Even though Arteta, Mourinho and Ancelotti stand out as Europeans, Moyes nationality had nothing to do with his failure. Scotland boasts some of the game’s greatest managers, including Sir Alex Ferguson and Jock Stein. Brendan Rodgers demonstrates that modern British managers can hold their own as well. So does Gareth Southgate who rose from the same midtable obscurity that Moyes cannot seem to escape.

Confidence wasn’t the problem, not from a coach who tells reporters, “Winning is what I do.”  Upon accepting the challenge United offered, you can only conclude he was ambitious as well. At Goodison Park, the Moyes glare was known as a thing to be avoided. He could be ruthless but a cultural block existed, the subtle but distinct difference between demanding your players compete at lesser clubs rather than win at the elite level. He lacks ambition and ruthlessness in the almost unhealthy amount that transcends the job. While managers like Fergie and Mourinho told you no one is bigger than the club, in truth they thought of themselves as the club. Moyes doesn't.

The jury remains out on Arteta in that regard but few managers can match Mourinho and Ancelotti’s accomplishments. When either walks into a clubhouse, they bring multiple Champions League trophies, Ancelotti three, Mourinho two and a pair of Europa League/UEFA Cup titles to boot. The squad isn't playing for the badge anymore. They literally play for the manager. The duo's attention to detail is renowned and they accept nothing less than players willing to meet their exhaustive standards.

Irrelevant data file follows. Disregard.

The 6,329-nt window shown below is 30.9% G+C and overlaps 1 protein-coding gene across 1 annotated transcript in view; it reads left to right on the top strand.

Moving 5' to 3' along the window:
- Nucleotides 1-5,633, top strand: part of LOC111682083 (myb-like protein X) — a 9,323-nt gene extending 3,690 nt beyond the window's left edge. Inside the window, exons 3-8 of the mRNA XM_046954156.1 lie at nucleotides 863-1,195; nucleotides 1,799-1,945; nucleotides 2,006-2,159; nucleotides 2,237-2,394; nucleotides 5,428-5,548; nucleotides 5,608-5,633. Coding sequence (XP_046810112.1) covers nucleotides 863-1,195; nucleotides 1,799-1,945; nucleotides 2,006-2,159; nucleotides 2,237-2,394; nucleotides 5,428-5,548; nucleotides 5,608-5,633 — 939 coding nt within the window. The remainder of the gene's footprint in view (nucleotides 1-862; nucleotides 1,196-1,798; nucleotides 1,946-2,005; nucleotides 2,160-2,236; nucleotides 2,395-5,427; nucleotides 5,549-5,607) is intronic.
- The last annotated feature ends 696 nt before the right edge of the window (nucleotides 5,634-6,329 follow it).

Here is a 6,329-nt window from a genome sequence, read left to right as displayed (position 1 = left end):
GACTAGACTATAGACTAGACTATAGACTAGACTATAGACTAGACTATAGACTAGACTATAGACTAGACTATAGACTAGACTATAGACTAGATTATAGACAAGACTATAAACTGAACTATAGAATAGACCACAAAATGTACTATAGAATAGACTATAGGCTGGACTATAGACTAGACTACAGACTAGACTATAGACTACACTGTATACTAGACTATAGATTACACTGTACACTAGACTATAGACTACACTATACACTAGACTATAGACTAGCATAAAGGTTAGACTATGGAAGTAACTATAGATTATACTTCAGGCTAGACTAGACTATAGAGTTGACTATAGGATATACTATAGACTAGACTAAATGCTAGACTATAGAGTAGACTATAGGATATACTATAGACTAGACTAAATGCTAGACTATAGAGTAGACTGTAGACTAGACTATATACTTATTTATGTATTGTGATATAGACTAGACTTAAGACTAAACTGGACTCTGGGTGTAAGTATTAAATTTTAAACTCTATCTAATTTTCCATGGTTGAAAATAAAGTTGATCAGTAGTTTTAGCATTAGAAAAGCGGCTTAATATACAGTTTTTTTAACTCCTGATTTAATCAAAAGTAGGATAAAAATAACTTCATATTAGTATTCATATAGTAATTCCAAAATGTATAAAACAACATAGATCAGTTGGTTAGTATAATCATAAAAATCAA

Perhaps that is why neither lasts too long at a club. Mourinho is notorious for never completing more than three seasons at a club. His confrontational approach wears down players, some sooner, others later, inevitably leading to revolt. Ancelotti spent eight seasons at Milan in the noughties but never more than two at any other destination. The Italian doesn't air his dirty laundry but definitely lost the clubhouse at Bayern.

At both Preston and Everton, Moyes learned to compromise, especially when it came to the quality of players his chairmen could afford. He was a loyal servant. When taking charge at a big club, there can be no compromise. The manager must be the driving force. He cannot follow the club to success. He must lead. That is why Real Madrid wandered in the Champions League wilderness for more than a decade until Ancelotti and then Zinedine Zidane arrived.

While their message still reaches eager listeners, Mourinho and Ancelotti propel Spurs and Everton up the table. Lacking that level of gravitas, Moyes struggles to pull West Ham out of the mire. 

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Martin Palazzotto

The former editor of World Football Columns, Martin authored the short story collection strange bOUnce. He appeared in several other blogs which no longer exist. Old, he likes to bring out defunct. If outdated sport and pop-cultural references intrude on his meanderings for It's Round and It's White, don't be alarmed. He's harmless.